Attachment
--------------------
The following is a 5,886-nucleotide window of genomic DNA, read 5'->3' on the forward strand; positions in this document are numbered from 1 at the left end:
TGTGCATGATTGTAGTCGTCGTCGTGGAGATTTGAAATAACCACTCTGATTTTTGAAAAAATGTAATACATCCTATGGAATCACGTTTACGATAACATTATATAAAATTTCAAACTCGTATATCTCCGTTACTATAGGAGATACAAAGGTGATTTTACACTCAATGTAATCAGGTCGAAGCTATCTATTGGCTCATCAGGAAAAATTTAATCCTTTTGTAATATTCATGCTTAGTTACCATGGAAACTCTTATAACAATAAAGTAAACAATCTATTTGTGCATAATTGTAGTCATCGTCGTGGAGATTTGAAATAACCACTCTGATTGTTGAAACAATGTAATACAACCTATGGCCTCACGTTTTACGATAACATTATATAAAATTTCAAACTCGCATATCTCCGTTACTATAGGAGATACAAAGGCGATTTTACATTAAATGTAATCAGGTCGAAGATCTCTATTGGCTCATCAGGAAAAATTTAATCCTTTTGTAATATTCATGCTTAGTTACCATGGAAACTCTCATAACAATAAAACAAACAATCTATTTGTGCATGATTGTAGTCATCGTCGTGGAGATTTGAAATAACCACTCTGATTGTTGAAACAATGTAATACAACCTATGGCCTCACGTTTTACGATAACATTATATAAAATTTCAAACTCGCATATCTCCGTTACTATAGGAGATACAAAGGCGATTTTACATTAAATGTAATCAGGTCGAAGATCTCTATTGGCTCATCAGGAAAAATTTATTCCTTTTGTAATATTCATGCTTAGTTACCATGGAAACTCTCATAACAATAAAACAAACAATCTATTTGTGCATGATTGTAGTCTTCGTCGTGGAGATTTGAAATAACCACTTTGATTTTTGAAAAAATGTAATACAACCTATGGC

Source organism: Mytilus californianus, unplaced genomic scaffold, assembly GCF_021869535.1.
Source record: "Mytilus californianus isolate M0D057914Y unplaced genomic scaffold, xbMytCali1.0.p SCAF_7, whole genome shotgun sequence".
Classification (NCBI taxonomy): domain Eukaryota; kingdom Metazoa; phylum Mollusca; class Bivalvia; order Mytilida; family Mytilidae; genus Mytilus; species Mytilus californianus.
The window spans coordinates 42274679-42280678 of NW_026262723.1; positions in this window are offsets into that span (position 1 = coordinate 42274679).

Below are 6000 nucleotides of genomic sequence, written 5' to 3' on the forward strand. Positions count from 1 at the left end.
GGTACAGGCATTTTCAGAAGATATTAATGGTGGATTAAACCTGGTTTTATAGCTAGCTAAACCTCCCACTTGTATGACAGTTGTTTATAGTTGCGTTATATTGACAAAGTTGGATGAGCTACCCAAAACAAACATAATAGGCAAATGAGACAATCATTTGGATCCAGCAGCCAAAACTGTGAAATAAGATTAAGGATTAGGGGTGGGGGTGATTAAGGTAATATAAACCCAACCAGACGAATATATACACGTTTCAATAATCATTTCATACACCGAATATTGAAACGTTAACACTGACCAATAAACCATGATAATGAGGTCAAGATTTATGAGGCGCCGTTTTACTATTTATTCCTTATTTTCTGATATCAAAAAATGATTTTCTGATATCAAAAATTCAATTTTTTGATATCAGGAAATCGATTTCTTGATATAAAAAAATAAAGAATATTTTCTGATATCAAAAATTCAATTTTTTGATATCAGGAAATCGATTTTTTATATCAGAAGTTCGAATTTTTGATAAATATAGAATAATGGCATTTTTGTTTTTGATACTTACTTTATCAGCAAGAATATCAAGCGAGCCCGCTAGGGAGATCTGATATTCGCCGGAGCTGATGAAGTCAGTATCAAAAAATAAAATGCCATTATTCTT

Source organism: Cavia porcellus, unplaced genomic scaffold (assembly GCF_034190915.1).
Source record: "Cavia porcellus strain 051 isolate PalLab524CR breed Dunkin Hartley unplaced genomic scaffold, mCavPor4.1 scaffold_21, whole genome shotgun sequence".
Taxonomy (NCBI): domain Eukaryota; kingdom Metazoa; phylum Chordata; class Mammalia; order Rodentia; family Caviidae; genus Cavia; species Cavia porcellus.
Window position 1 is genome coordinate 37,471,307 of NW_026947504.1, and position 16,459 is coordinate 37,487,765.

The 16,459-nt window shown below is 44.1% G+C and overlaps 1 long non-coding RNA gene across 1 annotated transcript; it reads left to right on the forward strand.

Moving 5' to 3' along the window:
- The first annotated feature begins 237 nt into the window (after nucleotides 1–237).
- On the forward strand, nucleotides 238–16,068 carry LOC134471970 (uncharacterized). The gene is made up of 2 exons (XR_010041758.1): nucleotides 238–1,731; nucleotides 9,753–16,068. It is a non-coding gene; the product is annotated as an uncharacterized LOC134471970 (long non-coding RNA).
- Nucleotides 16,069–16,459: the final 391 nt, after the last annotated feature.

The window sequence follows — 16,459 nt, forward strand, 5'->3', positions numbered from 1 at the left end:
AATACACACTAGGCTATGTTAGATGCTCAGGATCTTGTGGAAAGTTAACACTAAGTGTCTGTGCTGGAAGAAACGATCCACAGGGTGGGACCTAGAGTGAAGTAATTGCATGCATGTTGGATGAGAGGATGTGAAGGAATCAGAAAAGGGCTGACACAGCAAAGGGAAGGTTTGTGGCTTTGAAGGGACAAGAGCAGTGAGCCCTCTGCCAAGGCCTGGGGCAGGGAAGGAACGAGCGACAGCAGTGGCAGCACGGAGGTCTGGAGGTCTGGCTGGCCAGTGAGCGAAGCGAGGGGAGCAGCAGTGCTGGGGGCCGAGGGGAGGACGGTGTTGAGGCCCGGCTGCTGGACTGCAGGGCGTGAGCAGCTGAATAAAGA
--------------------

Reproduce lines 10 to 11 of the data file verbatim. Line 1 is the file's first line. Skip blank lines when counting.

Source record: "Cavia porcellus strain 051 isolate PalLab524CR breed Dunkin Hartley unplaced genomic scaffold, mCavPor4.1 scaffold_21, whole genome shotgun sequence".
Taxonomy (NCBI): domain Eukaryota; kingdom Metazoa; phylum Chordata; class Mammalia; order Rodentia; family Caviidae; genus Cavia; species Cavia porcellus.